Page:Popular Science Monthly Volume 78.djvu/540

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of Kellogg and Bell.[1] They decide against natural selection, but their evidence for the lady beetle, Hippodamia convergens, can not be regarded as conclusive since they have made no direct comparison of eliminated and surviving individuals. Their case for the honey bee where observations are made upon free flying individuals and those which have not yet left the shelter of the hive, is much better, but even here I must feel that their numbers are too small to give finally conclusive results in a problem so difficult as that of natural selection. Furthermore, they suggest that the more abnormal individuals may be made way with before they have the opportunity of leaving the hive.

A most suggestive result was obtained by Schuster in an investigation of deep and shallow water crabs of the genus Eupagurus[2] He finds that for both sexes, but especially for the males,[3] the individuals from deep water were more variable than those from shallow water.[4] Schuster wisely leaves the determination of the reason for this difference in variability to the time when more data, and data collected under the guidance of this first study, shall be available. He points out, however, that if these differences in variability are not those of deep water and shallow water local races, but arise anew in each generation, they must be due either to the direct influence of the environment or to selection. If elimination be the true explanation the less variable shallow-water forms would be regarded as a selection from the more variable deep-water population.

Turning again to studies carried out primarily to test the possible action of natural selection, we may mention the work of Browne on the medusa, Aurelia aurita[5] In this jelly fish the number of marginal sense organs, tentaculocysts, is definitely fixed in the larval stage commonly known as the Ephyra, and by a comparison of collections of Ephyæ and adults it is possible to determine whether variation in the number of the marginal sense organs affects the chance of survival from larval to adult life. Since all of the young and adult populations compared were sensibly identical, one must conclude that neither an increase nor a decrease in the number of tentaculocysts is so injurious that there is any selective elimination during development.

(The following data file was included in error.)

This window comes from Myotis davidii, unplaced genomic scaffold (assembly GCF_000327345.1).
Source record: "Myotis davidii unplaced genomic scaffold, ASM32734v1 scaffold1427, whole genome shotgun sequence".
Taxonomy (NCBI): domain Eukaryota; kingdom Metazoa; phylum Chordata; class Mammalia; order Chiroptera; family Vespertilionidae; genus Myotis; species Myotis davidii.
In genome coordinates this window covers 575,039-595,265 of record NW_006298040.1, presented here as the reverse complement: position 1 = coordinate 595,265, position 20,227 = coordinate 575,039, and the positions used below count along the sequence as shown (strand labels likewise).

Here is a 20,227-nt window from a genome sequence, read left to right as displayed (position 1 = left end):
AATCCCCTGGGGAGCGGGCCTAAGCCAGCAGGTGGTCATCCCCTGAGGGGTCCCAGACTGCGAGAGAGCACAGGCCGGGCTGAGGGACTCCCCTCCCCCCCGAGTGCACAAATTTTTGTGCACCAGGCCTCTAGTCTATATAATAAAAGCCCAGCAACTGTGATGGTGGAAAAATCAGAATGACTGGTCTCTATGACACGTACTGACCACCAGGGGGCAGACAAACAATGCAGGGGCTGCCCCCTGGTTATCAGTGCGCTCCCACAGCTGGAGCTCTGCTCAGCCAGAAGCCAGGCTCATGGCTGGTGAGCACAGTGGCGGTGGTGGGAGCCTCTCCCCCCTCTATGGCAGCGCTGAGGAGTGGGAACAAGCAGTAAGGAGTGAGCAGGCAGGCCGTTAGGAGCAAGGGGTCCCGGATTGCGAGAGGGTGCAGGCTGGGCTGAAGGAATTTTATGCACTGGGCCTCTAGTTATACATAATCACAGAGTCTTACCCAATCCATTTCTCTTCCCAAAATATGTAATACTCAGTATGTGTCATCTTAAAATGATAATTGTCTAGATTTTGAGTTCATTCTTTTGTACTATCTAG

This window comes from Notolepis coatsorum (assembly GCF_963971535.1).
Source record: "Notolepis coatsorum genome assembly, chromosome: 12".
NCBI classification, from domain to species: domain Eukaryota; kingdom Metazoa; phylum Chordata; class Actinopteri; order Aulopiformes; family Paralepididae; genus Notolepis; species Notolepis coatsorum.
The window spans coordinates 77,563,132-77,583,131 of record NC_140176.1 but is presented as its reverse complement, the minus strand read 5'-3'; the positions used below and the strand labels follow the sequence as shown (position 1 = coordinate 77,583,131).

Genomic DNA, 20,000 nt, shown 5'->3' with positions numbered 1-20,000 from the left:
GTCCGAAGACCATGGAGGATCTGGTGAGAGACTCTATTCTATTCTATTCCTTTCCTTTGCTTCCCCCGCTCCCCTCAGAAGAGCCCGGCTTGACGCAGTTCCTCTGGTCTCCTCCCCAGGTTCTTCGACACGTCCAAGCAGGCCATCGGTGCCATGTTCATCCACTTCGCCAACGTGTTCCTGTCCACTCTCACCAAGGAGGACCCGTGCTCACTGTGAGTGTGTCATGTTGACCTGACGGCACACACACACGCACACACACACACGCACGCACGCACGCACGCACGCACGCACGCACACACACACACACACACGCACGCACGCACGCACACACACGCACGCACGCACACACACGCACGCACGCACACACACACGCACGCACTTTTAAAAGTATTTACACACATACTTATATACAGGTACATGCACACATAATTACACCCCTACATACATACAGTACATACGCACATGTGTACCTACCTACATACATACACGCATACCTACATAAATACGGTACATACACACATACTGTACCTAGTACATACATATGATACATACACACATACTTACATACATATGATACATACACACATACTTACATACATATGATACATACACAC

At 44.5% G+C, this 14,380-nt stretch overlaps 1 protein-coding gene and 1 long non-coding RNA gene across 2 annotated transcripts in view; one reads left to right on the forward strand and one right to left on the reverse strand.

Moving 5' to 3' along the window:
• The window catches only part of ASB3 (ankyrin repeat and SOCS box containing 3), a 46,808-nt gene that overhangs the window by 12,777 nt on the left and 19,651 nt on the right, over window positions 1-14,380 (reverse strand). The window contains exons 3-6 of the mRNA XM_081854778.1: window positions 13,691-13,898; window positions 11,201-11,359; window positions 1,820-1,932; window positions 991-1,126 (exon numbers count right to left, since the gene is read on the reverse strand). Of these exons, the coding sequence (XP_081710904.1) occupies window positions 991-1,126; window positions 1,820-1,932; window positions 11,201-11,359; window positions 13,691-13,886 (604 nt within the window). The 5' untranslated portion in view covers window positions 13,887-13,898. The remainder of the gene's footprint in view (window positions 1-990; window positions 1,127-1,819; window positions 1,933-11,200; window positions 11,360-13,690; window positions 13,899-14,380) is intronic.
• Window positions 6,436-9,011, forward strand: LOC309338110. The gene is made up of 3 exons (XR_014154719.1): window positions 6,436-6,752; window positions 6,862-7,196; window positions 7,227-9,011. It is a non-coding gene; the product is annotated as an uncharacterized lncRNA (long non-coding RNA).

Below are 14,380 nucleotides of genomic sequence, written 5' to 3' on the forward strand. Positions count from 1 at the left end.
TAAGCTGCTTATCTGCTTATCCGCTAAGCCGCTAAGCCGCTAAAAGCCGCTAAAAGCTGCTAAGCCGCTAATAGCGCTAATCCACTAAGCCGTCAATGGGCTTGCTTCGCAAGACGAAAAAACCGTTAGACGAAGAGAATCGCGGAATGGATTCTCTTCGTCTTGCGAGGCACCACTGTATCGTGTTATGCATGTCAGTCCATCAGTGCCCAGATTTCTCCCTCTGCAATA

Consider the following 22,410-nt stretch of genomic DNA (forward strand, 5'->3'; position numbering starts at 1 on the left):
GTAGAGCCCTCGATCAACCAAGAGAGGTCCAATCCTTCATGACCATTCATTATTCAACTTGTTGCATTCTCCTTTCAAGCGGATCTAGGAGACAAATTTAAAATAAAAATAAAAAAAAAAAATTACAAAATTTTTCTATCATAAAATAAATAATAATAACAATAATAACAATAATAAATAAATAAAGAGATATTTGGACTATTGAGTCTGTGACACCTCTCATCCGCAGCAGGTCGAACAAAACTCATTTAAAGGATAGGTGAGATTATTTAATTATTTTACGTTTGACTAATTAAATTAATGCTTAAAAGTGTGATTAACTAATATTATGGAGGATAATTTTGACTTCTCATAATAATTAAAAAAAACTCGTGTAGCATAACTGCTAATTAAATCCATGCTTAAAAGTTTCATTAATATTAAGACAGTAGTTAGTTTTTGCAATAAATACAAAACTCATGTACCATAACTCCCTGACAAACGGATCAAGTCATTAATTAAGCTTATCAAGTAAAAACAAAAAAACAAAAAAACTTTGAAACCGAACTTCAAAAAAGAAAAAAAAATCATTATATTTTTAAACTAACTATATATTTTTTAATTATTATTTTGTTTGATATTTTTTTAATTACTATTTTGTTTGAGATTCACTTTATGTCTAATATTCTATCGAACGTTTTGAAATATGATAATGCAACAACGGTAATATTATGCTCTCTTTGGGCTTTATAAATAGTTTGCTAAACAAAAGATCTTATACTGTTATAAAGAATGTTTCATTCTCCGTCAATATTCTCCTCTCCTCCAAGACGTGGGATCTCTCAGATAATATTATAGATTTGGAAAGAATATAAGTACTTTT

Crampton's study of pupal and pupal-imaginal elimination in the

  1. 12 Kellogg, V. L., and Ruby G. Bell, "Studies of Variation in Insects," Proc. Wash. Acad. Sci., Vol. VI., pp. 203-332, 81 figures, 1904.
  2. Schuster, E. H. J., "Variation in Eupagurus prideauxi," Biometrika, Vol. II., pp. 191-210, 1903.
  3. 14 Deep water forms were those taken at a depth more than 35 meters; shallow water forms from a depth of less than 35 meters.
  4. The males are more variable than the females, in both deep and shallow water.
  5. "Browne, E. T., "Variation in Aurelia aurita," Biometrika, Vol. I., pp. 90-108, 1901.